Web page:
World’s largest amphibious aircraft to make first flight from water this year

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Artist’s Impression of the AG600

The world’s largest amphibious aircraft, the Chinese-made AG600, is expected to start water trials before the end of the year, its developer, the Aviation Industry Corp of China, has said.

The AG600 is a four-engined turboprop designed for firefighting and search and rescue operations. The aircraft, which features cantilevered high-mounted wings and is equipped with four Chinese-developed WJ-6 engines, has a maximum take-off weight of 53.5 tonnes, an overall length of 36.9m, and a wingspan of 38.8m.

The aircraft made its maiden flight on December 24, 2017. Further successful test flights were conducted on January 24 and 26 from Zhuhai airport in southern China, said Aviation Industry Corp of China (AVIC).

The aircraft will be transported to Jingmen in central China, where it will be tested before its first flight from water to ensure it is watertight and that its hydroplaning performance is as expected at low, medium and high speeds. The first flight from water is then expected to be conducted between July and December this year.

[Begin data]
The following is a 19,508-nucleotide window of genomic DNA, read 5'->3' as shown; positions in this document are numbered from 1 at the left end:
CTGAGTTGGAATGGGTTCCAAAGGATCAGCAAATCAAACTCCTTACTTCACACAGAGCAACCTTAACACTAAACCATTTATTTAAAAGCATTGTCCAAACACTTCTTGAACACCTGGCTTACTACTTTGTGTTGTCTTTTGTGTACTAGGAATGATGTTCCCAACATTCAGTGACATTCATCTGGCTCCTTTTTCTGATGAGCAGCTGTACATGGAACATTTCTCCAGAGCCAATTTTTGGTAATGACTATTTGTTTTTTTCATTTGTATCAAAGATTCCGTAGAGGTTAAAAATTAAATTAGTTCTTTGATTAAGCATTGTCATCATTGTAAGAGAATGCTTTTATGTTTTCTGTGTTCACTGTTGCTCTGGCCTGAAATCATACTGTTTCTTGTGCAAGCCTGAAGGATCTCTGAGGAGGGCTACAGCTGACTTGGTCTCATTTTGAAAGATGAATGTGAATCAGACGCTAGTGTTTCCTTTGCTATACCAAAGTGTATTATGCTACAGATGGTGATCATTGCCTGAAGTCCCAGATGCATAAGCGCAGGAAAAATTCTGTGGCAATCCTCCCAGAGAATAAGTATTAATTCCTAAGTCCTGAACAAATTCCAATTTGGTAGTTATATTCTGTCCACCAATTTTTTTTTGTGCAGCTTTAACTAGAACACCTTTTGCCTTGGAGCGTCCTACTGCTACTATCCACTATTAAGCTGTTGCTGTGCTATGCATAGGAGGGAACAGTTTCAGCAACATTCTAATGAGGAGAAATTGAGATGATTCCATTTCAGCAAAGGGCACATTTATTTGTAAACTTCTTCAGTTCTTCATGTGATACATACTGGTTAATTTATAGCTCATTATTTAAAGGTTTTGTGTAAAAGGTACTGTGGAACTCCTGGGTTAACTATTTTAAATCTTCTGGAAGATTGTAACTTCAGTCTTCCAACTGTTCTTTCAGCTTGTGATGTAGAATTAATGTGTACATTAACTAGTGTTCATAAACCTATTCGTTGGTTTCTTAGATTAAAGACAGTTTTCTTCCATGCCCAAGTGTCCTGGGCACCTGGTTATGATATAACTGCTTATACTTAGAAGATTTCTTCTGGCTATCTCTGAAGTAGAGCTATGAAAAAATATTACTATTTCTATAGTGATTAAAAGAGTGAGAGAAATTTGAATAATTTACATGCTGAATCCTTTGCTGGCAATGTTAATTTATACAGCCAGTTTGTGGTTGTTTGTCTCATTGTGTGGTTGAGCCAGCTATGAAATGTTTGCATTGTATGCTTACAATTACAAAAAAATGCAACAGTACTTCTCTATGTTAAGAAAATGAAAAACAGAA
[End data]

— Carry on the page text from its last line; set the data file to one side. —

At a conference about the AG600’s development held in March at Jingmen, director of the project office, Leng Yixun, said that according to the development plan, the AG600 is expected to achieve the first water flight this year, despite “tight schedules” and “heavy tasks”.

The AG600 at a ceremony to mark completion of its assembly (Photo: AVIC)

The AG600 will be used to perform fire-fighting and marine rescue missions. According to AVIC, it is designed to draw 12 tons of water in 20 seconds, and to be able to cover an area of more than 4,000m² at once.

The AG600 has a maximum cruising speed of 500km/h (310mph), and a range of 12 hours, or 4,500km (3000 miles). It is also designed to carry out rescue operations at sea under complicated weather conditions, such as in waves up to 2m high, and to save more than 50 people during each emergency water rescue.

March 28, 2018

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Ben has worked all of his career as a journalist and now editor, covering almost all aspects of technology, engineering and industry. In the last 16 years he has written on subjects from nuclear submarines and autonomous cars to future design and manufacturing technologies and commercial aviation. Latterly editor of a leading engineering magazine, he brings an eye for a great story and lots of experience to the team.

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